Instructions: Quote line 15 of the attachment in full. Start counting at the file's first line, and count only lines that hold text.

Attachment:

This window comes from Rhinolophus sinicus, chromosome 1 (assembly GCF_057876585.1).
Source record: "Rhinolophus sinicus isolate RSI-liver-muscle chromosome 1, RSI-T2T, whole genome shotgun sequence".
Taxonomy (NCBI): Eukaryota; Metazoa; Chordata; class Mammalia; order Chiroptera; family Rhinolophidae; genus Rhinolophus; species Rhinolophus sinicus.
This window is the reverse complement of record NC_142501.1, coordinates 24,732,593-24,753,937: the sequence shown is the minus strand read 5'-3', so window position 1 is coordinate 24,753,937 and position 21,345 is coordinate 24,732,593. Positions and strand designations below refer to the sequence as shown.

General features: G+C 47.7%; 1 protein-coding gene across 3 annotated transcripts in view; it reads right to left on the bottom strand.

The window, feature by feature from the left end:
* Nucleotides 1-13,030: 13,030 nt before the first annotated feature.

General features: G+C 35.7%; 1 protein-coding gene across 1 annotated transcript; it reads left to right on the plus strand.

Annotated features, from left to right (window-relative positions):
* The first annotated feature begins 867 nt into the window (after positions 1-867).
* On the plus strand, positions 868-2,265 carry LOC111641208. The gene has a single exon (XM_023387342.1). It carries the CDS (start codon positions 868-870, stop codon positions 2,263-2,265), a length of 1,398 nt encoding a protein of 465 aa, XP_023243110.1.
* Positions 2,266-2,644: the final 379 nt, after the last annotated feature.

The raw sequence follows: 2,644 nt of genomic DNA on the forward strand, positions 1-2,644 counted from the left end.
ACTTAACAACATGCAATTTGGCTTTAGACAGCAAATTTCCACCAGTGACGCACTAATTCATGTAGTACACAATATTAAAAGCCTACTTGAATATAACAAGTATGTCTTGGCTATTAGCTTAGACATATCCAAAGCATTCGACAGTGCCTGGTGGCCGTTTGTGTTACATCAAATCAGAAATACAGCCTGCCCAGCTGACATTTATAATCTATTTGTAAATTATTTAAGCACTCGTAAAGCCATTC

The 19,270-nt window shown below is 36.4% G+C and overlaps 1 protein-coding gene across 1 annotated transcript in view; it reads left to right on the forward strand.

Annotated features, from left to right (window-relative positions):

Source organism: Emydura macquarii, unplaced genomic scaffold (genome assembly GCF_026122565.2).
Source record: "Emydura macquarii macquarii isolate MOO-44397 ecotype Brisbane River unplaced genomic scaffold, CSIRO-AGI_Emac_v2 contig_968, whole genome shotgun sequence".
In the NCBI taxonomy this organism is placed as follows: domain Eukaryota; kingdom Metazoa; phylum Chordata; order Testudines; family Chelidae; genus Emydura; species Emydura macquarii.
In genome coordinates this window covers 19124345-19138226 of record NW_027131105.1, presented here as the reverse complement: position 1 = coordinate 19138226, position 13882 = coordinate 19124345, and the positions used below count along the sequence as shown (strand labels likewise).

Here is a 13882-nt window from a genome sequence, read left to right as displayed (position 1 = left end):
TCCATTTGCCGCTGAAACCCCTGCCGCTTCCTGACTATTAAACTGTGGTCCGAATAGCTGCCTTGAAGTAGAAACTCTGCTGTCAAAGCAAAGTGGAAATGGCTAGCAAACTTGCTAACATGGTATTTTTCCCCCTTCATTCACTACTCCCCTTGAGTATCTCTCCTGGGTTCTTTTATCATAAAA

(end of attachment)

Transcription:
The 19,270-nt window shown below is 36.4% G+C and overlaps 1 protein-coding gene across 1 annotated transcript in view; it reads left to right on the forward strand.